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Learning from the young

One part of my Parliamentary life is my working with students as part of their education. Early in my diary writings, I described my last "normal" day as an MSP when I visited Peterhead Academy. Such visits are relatively brief, one-off meetings with students.

By contrast, I have had over the years many interns working with me. They will generally be with me for three to five months. The term intern is one that has crossed the Atlantic, and as a description of an individual can mean a variety of things. The definition of the verb as provided by the Cambridge dictionary is:

"to work for a company or organisation for a short time, sometimes without being paid, in order to get experience of a particular type of work"

In recent years there has considerable debate about what seems to be an abuse of interns. In parts of the media in particular, a large proportion of the work in some offices seems to be undertaken by unpaid interns. And it's that word, unpaid, that is the problem. Too many internships seem to regarded as very cheap labour.

I have a clear view that being an intern is to be a student, formally or otherwise. To be in-post to learn, to gain experience, to ready oneself for the move from studying a subject to earning a living working at it.

Almost all the interns that I have worked with have been from the USA. And a very diverse group they have been. But they have shared one important thing. They have been with me on student visas that specifically prevented their being paid a wage.

Their student status has almost always been re-inforced by their spending a few hours each week taking classes at one of Edinburgh's universities. And through their having an academic supervisor for the duration of their placement.

I have always regarded the time an intern spends with me as a time for their personal development. Then also the acquisition of new skills. Finally the gaining of new knowledge.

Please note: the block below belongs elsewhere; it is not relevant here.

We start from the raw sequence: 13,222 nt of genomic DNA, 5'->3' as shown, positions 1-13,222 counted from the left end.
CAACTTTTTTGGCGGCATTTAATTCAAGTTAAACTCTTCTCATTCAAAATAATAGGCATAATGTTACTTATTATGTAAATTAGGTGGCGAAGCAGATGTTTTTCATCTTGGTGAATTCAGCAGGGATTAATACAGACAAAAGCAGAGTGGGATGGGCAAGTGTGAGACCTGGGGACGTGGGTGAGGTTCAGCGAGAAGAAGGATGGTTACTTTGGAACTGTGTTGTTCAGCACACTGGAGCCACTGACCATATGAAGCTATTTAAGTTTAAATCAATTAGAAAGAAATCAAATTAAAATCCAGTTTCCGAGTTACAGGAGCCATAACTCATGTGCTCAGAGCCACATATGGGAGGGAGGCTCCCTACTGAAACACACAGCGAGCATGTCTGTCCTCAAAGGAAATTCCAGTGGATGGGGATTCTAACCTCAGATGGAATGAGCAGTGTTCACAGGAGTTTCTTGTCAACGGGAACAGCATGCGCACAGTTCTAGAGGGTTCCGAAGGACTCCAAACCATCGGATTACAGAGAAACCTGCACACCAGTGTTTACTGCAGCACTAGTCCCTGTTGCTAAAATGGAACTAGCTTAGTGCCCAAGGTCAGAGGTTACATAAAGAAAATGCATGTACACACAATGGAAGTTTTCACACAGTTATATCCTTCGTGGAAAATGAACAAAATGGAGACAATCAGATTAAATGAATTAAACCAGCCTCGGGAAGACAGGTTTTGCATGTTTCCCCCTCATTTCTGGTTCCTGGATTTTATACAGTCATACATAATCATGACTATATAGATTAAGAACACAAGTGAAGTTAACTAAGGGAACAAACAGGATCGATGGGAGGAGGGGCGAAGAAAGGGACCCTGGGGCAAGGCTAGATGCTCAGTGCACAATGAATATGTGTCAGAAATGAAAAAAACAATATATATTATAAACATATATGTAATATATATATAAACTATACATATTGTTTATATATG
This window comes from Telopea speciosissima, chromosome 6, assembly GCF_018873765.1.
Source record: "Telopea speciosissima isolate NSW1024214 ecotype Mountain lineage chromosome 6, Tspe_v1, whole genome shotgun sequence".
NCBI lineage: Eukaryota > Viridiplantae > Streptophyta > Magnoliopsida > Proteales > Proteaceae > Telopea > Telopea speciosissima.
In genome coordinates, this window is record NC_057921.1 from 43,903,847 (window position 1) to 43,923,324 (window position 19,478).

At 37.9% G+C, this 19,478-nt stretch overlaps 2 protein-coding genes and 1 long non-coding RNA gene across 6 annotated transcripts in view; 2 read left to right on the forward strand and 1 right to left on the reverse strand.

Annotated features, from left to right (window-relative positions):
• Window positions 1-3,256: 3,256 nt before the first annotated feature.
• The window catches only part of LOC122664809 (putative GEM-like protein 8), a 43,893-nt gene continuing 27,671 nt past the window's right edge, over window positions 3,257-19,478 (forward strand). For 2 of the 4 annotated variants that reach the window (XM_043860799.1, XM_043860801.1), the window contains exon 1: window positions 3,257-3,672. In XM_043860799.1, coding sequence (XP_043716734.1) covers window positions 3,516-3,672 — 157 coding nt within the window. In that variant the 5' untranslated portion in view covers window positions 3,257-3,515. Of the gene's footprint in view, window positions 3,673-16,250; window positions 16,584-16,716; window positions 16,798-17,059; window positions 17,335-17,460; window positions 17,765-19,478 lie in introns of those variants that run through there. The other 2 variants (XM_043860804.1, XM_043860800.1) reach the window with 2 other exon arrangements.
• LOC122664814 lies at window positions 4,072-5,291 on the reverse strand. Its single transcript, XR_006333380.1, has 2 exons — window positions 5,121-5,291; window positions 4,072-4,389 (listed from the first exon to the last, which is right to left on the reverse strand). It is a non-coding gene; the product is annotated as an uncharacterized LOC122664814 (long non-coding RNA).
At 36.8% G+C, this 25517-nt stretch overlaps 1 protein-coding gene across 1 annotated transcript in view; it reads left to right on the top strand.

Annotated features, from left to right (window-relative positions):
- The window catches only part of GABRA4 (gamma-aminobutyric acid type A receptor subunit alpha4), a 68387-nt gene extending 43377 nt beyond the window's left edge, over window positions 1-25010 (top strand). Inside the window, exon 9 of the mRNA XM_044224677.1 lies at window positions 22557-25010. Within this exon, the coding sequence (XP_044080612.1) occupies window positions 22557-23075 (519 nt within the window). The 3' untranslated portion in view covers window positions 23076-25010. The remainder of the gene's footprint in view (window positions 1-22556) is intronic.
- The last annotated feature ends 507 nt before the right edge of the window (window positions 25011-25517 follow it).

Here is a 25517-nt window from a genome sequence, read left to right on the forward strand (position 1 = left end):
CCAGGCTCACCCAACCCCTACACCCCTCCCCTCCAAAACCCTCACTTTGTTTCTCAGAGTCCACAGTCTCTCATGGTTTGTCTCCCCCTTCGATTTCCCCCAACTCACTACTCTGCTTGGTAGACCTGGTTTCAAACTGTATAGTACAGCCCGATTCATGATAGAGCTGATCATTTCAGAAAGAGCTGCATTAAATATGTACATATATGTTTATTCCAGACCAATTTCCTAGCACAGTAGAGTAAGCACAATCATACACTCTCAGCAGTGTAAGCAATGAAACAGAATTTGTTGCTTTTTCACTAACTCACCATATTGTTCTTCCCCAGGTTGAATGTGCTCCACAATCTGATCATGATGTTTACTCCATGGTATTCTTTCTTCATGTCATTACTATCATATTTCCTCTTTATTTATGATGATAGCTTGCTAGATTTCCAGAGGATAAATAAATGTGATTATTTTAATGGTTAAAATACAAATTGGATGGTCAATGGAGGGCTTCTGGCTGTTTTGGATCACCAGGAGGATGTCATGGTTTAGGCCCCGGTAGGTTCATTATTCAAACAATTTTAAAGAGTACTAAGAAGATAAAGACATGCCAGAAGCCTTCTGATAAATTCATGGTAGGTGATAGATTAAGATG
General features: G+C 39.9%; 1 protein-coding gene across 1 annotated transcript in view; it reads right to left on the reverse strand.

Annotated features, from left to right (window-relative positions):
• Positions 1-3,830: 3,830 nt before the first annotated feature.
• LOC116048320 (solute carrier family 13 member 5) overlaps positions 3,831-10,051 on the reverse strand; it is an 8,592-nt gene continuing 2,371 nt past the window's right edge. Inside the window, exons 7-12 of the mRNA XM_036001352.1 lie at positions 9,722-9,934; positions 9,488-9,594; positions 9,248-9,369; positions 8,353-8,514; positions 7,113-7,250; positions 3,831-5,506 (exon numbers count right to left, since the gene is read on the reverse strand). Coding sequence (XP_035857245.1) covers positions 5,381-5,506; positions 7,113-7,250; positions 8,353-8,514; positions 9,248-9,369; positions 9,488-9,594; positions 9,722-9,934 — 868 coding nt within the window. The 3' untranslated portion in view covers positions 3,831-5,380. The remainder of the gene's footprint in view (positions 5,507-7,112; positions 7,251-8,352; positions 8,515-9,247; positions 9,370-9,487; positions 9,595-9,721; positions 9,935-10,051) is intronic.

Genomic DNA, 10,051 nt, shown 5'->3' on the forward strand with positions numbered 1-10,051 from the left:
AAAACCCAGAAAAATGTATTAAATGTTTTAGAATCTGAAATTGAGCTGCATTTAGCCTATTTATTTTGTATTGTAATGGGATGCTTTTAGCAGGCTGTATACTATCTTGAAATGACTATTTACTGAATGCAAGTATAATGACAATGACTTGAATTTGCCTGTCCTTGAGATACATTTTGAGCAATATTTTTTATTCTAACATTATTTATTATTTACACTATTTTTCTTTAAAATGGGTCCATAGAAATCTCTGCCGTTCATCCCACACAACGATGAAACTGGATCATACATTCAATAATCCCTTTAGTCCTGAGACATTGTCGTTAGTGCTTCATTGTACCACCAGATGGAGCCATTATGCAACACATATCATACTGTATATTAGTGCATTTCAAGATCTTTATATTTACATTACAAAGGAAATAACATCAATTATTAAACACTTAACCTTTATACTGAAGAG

It is a substantial investment of time, effort and money by these young folks and therefore their time with me is something I have always taken very seriously.

In the first hour of their placement, I sit down with them and ask what they want out of their time in our Parliament. For some that can be slightly disconcerting. They may have already had an internship with some in a US legislature. And quite a few have told me that in a placement lasting some months, they have never even met the elected politician whose team they have nominally joined.

In my small team in Edinburgh, me and two halves of a staff member, it would be pretty difficult to avoid me.

We start as I intend to continue with a genuine task, the completion of which I shall rely on. And very little guidance as to how to do it. I pitch them into the real world of problems where there may be little or no precedent.

Pre-COVID-19, the Parliamentary week included three "Member's Debates", at 1700 on Tuesday and Wednesday, 1245 on Thursday. Any member can table a motion on any subject and then lead a debate in the debating chamber of Parliament. Before the motion will be taken, their motion has to obtain support from a majority of the political groups in Holyrood. So they are generally on subjects that more interesting than contentious.

The last such debate I spoke in (19th February 2020) was about the Cochno Stone and the social value of Scotland’s prehistoric rock art. This stone was something in my colleague Gil Paterson's constituency. He was allowed to speak to the motion for seven minutes. As a supporting speaker, I had four (read my speech at

The day before, I asked my intern Airin Wu to write me a speech. I knew nothing of the topic. And neither did she.